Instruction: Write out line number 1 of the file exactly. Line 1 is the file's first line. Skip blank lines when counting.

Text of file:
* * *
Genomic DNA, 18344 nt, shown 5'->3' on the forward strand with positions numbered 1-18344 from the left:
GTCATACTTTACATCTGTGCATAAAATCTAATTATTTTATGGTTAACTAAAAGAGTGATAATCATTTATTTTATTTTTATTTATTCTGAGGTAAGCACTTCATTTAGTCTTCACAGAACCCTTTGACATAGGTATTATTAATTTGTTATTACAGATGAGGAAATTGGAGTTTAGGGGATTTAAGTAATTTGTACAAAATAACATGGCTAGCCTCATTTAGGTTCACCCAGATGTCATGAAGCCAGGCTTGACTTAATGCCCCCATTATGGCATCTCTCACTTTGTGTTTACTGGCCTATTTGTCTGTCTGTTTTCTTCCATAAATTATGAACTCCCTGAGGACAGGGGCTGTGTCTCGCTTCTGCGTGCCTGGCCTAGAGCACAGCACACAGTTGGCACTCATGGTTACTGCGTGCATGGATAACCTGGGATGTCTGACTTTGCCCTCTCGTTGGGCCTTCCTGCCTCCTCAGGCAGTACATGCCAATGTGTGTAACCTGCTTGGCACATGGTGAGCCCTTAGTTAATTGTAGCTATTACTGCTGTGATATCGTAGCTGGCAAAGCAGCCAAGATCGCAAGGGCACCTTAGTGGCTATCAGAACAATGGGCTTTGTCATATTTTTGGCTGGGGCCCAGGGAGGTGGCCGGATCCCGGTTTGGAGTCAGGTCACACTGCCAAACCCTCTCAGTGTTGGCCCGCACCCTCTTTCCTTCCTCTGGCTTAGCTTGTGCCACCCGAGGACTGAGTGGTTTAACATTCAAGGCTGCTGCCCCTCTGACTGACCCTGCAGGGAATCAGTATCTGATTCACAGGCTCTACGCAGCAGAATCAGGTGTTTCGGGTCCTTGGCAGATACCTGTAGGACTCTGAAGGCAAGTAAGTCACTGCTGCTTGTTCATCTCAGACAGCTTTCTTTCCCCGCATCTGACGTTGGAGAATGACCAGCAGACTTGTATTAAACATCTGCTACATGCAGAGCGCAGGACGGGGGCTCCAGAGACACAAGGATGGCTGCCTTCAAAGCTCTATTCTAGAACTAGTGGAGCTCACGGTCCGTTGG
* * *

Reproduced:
Genomic DNA, 18344 nt, shown 5'->3' on the forward strand with positions numbered 1-18344 from the left: